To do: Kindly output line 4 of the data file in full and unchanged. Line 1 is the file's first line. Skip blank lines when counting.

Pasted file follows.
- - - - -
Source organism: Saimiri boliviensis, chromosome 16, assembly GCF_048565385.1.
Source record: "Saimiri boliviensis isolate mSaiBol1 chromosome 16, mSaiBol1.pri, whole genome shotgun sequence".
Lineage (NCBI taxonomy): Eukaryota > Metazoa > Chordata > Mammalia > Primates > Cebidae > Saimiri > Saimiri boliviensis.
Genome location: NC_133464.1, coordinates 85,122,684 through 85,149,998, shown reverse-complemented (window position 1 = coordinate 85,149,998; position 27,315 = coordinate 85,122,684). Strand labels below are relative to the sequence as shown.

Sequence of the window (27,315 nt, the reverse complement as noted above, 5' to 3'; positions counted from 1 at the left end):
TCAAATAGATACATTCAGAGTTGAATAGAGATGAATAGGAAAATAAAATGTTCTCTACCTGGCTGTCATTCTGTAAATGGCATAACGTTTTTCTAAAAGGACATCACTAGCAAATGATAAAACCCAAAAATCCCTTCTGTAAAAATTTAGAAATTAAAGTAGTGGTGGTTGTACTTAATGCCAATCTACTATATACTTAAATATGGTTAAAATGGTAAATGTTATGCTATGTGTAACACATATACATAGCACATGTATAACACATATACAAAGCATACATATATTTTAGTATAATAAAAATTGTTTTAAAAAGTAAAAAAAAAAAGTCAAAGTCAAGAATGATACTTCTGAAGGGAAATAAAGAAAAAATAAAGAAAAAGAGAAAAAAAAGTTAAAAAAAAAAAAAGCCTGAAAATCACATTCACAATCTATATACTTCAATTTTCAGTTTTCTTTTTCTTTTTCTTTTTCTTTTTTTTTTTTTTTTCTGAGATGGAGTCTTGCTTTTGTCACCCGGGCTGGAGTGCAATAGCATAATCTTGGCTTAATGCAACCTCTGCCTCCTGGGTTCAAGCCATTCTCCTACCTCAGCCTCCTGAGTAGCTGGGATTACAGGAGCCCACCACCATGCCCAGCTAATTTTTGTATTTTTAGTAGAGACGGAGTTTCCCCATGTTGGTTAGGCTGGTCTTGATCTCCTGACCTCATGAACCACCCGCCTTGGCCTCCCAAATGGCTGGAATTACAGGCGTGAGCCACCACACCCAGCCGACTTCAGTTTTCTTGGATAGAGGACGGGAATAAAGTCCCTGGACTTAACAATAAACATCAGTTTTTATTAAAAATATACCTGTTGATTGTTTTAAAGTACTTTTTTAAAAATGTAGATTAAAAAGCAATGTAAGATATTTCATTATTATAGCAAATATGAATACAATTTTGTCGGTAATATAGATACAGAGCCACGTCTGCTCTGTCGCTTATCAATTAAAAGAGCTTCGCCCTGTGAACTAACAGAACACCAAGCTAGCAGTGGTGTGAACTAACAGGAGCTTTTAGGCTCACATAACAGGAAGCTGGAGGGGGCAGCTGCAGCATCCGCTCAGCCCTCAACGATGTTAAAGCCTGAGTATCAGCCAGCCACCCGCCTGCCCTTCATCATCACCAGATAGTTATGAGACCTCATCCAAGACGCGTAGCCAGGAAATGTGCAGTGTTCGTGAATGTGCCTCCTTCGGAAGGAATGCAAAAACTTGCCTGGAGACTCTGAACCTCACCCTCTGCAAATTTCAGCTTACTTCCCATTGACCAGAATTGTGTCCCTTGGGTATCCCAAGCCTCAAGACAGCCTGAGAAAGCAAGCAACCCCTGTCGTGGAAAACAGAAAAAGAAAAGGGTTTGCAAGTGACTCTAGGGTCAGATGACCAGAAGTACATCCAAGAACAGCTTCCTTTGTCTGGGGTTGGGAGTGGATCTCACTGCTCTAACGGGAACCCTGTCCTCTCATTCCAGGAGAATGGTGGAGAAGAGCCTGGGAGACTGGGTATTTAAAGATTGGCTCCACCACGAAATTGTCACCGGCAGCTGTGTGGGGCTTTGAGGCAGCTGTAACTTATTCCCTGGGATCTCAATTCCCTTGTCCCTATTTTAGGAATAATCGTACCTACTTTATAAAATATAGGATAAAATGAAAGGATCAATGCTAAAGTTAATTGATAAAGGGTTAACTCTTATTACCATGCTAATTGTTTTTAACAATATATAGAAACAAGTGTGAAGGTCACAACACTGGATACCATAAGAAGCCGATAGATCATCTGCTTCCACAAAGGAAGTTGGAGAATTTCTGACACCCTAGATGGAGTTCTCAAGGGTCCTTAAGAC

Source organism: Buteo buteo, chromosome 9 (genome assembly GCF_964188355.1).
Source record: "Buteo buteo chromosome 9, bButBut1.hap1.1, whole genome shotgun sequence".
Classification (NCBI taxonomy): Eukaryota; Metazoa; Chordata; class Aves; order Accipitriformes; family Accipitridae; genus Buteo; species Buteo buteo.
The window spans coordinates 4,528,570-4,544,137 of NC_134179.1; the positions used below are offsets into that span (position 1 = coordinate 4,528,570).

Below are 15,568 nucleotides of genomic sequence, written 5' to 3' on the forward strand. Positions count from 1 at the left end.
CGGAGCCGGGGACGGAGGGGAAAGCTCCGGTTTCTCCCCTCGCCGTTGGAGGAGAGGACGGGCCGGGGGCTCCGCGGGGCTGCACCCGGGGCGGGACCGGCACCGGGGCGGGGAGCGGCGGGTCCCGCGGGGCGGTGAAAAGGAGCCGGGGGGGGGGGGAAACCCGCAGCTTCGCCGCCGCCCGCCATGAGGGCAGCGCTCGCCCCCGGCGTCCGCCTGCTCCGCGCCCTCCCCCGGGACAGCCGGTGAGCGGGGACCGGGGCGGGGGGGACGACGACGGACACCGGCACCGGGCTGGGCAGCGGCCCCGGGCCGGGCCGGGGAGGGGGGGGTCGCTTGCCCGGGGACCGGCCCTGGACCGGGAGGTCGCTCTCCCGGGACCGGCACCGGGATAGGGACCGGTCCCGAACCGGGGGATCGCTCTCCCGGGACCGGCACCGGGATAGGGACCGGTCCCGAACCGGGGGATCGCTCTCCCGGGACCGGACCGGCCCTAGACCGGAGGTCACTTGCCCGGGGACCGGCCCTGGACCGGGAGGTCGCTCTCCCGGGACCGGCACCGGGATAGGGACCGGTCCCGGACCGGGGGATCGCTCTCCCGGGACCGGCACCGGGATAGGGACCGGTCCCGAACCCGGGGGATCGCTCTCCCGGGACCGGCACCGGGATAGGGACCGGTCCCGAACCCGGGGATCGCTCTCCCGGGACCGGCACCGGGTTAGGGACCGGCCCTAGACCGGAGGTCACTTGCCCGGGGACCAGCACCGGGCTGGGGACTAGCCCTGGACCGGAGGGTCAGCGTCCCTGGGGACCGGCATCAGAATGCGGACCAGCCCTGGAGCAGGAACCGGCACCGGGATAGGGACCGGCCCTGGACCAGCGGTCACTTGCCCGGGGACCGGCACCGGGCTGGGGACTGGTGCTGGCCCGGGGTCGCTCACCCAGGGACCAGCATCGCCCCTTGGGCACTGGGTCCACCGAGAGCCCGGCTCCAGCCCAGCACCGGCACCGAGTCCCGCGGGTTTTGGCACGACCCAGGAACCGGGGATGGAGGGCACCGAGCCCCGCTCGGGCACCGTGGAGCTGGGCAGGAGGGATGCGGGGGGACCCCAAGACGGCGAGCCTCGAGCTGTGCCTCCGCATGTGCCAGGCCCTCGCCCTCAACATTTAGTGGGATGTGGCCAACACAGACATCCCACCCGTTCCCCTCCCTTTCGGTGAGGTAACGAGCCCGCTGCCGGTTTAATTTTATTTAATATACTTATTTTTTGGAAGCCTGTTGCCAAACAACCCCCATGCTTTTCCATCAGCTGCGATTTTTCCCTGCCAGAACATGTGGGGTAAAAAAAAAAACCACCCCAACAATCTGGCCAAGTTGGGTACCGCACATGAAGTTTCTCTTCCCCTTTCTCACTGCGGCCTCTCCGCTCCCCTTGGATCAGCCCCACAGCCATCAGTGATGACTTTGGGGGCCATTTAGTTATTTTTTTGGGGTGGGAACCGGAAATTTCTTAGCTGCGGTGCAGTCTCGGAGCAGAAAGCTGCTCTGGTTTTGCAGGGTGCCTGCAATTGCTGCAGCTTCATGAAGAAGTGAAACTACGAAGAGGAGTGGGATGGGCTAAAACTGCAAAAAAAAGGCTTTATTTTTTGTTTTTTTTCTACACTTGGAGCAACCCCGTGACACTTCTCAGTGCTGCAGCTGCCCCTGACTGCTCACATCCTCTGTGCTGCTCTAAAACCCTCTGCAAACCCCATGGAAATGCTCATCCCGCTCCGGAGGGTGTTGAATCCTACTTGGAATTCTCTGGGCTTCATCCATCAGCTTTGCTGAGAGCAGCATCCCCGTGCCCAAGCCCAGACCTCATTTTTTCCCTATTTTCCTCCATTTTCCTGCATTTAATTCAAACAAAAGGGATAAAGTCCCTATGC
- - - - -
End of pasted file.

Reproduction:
Genome location: NC_133464.1, coordinates 85,122,684 through 85,149,998, shown reverse-complemented (window position 1 = coordinate 85,149,998; position 27,315 = coordinate 85,122,684). Strand labels below are relative to the sequence as shown.